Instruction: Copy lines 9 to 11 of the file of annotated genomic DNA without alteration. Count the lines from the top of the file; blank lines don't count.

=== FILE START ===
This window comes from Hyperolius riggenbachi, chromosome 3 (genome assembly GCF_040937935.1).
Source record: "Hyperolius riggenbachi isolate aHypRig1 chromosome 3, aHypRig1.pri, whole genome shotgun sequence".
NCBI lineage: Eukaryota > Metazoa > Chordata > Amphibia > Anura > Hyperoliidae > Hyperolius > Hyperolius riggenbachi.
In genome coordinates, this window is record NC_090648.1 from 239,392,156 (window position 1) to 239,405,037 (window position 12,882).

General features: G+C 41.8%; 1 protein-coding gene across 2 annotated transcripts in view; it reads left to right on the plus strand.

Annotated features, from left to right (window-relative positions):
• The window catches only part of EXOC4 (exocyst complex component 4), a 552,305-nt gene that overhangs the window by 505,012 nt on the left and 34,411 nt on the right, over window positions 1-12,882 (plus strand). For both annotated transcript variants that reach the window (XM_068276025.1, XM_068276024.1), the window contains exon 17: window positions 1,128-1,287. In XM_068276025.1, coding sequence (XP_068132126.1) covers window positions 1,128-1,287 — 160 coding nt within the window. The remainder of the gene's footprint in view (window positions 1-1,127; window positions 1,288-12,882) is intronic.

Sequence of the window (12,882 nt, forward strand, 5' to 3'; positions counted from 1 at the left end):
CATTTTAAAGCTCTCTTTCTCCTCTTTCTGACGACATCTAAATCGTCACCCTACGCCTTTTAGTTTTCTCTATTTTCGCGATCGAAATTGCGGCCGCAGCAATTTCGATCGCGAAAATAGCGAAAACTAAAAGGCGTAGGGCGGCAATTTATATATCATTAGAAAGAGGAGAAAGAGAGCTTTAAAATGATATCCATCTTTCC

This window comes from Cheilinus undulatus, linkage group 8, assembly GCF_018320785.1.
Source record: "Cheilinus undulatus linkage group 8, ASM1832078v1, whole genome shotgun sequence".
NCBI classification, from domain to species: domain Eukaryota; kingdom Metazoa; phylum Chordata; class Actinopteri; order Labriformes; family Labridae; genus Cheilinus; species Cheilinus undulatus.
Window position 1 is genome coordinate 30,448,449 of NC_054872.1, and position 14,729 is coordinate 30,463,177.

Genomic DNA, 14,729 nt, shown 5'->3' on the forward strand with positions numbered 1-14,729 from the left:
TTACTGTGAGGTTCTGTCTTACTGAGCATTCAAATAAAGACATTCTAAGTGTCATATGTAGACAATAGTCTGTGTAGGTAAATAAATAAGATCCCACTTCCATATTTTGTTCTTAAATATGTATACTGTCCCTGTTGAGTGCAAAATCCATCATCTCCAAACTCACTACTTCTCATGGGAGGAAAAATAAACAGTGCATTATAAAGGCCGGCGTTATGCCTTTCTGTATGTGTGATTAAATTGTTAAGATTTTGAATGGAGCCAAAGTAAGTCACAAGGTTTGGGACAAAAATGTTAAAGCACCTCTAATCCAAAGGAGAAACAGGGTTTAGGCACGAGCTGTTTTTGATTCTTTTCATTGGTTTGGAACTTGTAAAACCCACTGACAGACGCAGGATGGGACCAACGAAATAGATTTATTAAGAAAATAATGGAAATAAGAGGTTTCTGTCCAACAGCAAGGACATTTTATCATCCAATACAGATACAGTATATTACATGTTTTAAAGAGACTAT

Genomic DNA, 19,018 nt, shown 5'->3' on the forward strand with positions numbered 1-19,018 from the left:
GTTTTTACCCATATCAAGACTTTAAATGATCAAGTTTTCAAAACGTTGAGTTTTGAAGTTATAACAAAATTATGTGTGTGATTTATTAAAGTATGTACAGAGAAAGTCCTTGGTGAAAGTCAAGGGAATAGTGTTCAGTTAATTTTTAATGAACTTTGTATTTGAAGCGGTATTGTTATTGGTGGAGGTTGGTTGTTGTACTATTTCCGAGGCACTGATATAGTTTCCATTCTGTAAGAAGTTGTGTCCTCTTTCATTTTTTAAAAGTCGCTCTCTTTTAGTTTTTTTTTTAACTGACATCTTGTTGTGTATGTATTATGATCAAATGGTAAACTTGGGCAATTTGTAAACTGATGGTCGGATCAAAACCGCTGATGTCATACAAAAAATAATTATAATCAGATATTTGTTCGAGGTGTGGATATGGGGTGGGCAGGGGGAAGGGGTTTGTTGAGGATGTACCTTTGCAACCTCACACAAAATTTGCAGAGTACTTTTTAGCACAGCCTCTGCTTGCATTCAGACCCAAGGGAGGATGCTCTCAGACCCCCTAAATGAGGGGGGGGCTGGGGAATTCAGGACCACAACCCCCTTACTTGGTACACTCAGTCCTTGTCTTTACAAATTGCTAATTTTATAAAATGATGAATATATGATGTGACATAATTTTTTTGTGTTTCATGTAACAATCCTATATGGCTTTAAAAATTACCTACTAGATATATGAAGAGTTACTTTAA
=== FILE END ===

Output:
CATTTTAAAGCTCTCTTTCTCCTCTTTCTGACGACATCTAAATCGTCACCCTACGCCTTTTAGTTTTCTCTATTTTCGCGATCGAAATTGCGGCCGCAGCAATTTCGATCGCGAAAATAGCGAAAACTAAAAGGCGTAGGGCGGCAATTTATATATCATTAGAAAGAGGAGAAAGAGAGCTTTAAAATGATATCCATCTTTCC

This window comes from Cheilinus undulatus, linkage group 8, assembly GCF_018320785.1.
Source record: "Cheilinus undulatus linkage group 8, ASM1832078v1, whole genome shotgun sequence".